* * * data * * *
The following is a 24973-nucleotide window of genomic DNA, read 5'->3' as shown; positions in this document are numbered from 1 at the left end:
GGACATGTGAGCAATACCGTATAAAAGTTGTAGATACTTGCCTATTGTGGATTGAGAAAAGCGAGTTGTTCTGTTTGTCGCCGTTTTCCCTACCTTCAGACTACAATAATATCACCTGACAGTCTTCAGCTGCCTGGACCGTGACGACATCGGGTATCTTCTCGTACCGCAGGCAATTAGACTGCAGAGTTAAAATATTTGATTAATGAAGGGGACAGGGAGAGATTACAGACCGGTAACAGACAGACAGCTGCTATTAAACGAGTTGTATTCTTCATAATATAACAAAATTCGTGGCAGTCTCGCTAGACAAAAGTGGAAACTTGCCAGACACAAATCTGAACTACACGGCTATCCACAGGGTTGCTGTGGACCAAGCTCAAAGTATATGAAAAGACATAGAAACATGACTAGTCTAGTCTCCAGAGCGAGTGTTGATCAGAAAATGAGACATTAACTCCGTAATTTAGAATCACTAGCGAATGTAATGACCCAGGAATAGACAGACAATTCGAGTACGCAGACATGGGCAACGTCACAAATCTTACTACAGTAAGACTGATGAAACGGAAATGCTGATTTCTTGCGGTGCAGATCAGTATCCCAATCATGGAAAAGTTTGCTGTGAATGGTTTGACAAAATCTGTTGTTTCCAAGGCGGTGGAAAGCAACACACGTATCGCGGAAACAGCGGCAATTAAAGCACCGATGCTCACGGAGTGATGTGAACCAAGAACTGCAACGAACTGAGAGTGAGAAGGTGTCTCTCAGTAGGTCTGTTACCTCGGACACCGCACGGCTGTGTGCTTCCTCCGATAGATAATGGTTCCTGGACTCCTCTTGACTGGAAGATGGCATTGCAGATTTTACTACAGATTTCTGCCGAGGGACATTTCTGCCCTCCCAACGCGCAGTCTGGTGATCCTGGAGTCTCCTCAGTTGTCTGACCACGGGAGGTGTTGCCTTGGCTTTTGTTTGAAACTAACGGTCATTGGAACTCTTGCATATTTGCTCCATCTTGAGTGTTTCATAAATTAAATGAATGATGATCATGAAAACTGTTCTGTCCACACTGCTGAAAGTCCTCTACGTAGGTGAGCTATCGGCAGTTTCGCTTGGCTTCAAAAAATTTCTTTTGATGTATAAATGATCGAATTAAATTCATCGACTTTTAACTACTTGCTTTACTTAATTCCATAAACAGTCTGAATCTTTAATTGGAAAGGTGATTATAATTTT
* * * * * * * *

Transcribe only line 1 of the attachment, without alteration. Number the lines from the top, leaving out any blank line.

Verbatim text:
The following is a 24973-nucleotide window of genomic DNA, read 5'->3' as shown; positions in this document are numbered from 1 at the left end: